We're Almost Done (In Conclusion: Follow the Trends)

Once you've done a quick historic retrospective on a news source and found it to be wholly, if not entirely, unreliable, don't dismiss it - it's still incredibly useful.

Whatever stories that source is pushing will be found elsewhere. For example, Infowars serves as a major provider of information for many media outlets, like One American News Network (OANN). Like poison slowly spreading through a body, you can follow the bias, and over time get a good idea of where the dangerous media echo chambers are.

The same goes for left-biased news sources. The Huffington Post is often cited by other news sources, which is a tacit admission of bias.

In summary:

[0] Flat-Earth theory is a fascinating topic, in that it flies in the face of logic, and sense, and all of the things we've discovered about the Earth, other planets, the sun, and the galaxy over the past few hundred years.
To me, it's a Herculean display of willful ignorance.
And on the subject of denial: Incidentally, Here are Some of the Things You Need To Summarily Dismiss (and/or Ignore) To Believe The Earth Is Flat:
[1] Arguably, the root problem these days is that for any given idea, you can find a massive variance of relatively complex data, such that it would take an impossibly long time to sift through it all. I think of "anything medical" in this way. Any pharmaceutical seems hopelessly complicated (just read the data sheet for a given medication, these usually leave you with significantly more questions than answers).
TLDR: The world is pretty complicated.
[2] Well there you have it. Two sports metaphors in one post.
[3] This Article Won’t Change Your Mind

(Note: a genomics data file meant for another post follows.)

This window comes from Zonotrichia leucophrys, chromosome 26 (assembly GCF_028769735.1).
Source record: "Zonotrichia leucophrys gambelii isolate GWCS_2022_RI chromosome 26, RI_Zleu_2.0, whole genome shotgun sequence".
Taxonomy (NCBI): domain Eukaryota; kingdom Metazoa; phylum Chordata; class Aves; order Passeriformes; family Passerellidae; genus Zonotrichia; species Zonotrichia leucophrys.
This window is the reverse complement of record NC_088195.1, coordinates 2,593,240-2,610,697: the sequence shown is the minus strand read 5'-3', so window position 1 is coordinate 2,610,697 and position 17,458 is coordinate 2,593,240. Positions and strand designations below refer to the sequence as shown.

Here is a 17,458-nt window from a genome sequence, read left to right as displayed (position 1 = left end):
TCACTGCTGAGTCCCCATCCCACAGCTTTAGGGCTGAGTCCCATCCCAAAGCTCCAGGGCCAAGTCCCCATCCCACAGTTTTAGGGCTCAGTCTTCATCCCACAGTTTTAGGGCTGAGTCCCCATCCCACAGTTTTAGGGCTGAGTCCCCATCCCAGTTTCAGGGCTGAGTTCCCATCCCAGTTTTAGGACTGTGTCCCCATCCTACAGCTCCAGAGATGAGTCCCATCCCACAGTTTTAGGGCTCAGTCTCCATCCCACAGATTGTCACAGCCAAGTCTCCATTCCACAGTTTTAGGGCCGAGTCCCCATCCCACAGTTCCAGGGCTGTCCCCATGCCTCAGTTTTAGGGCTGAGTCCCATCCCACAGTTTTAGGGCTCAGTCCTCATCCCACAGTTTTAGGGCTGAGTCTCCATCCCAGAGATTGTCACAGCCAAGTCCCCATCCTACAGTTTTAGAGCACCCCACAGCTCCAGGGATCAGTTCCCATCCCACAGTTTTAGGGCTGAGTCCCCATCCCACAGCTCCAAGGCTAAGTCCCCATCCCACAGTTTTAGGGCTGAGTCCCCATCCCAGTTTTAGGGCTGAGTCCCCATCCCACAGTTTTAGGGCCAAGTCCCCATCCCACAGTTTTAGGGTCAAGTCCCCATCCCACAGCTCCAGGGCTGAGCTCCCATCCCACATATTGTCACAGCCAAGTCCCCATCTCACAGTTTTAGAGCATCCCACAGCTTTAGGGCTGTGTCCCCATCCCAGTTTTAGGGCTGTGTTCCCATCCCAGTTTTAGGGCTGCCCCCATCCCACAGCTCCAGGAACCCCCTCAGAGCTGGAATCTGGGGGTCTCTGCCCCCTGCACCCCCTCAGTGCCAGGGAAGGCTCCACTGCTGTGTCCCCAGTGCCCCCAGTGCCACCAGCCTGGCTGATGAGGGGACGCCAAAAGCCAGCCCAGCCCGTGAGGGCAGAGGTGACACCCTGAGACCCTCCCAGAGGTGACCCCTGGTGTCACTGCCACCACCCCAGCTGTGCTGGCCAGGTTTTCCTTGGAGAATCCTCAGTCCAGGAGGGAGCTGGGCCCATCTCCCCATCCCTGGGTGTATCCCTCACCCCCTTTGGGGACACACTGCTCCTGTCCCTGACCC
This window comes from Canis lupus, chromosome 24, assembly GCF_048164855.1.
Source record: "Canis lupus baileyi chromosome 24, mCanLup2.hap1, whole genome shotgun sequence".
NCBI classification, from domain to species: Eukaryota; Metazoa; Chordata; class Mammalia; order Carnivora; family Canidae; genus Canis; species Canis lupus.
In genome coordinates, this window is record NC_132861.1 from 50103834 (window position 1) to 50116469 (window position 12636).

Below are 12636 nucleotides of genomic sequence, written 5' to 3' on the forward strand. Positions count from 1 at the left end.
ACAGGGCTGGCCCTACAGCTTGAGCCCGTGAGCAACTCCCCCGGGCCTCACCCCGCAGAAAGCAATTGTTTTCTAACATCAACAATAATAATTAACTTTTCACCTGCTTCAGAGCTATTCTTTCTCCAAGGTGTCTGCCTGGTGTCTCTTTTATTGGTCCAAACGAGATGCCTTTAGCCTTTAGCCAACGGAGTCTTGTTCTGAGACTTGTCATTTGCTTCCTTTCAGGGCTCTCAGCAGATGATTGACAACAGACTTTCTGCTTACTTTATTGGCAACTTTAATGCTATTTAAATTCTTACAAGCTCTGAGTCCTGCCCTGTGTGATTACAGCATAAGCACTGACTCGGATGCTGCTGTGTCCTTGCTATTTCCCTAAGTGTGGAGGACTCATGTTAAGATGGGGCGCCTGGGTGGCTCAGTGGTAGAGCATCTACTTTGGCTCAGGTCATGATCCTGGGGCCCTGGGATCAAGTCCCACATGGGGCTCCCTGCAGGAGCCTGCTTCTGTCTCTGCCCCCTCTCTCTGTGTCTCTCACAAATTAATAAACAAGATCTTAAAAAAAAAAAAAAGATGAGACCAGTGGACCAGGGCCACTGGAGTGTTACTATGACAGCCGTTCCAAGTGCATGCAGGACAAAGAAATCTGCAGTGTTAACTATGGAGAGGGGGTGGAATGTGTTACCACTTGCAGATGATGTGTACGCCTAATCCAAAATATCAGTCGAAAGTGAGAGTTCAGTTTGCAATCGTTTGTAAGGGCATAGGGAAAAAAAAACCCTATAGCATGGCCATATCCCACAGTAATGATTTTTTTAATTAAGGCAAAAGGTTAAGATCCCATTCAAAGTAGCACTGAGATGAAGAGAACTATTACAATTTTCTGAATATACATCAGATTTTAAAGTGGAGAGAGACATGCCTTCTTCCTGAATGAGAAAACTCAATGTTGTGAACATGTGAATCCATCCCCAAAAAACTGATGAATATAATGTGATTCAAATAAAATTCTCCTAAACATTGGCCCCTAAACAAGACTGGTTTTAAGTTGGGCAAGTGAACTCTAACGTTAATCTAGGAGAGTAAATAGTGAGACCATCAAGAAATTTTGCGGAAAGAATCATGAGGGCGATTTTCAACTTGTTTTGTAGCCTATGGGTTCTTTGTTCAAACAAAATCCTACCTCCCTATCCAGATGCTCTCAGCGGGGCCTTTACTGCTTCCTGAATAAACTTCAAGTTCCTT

[4] Personally, the "Big Bang" theory has always been one of the most dissatisfying theories in science. It doesn't make sense to me in that, what happened prior to the big bang? As in, how did all of the energy & matter in the universe become concentrated into a single tiny sphere?
It makes a lot more sense to me to think of the universe as "always having existed", and to think of time as "beginningless time".
To think that the universe has been expanding for billions of years at a time (as it is now), and then begins collapsing for billions of years at a time (due to gravity perhaps), down into a single point, whereupon you have another Big Bang, and the cycle repeats*, ad infinitum.
* lather, rinse, repeat.
[5] Let me guess: controversy ensues. Mention 9/11 in any capacity: controversy ensues.
[6] Wikipedia: Motives for the September 11 attacks
[7] Why Nutrition Science is so Complicated
[8] Some pseudorandom Fox News factoids:
i. Fox News typically looks at the issues from a conservative perspective.
ii. In October 2018, Fox News added to their terms of use that they are an entertainment company.
iii. When it comes to sourcing, they typically utilize pro-Trump pundits such as Rush Limbaugh, who has an abysmal record with fact-checkers and credible sources such as the Wall Street Journal.
iv. FNC has also been deemed the least accurate cable news source, according to Politifact.
[9] Fox News won a court case by 'persuasively' arguing that no 'reasonable viewer' takes Tucker Carlson seriously. The network asked a judge to dismiss the case, arguing that "Carlson's statements were not statements of fact and that she failed adequately to allege actual malice." Source. You Literally Can't Believe The Facts Tucker Carlson Tells You. So Say Fox's Lawyers
[10] InfoWars' Alex Jones Is a 'Performance Artist', His Lawyer Says in Divorce Hearing
[11] (See Footnote #9). You Literally Can't Believe The Facts Tucker Carlson Tells You. So Say Fox's Lawyers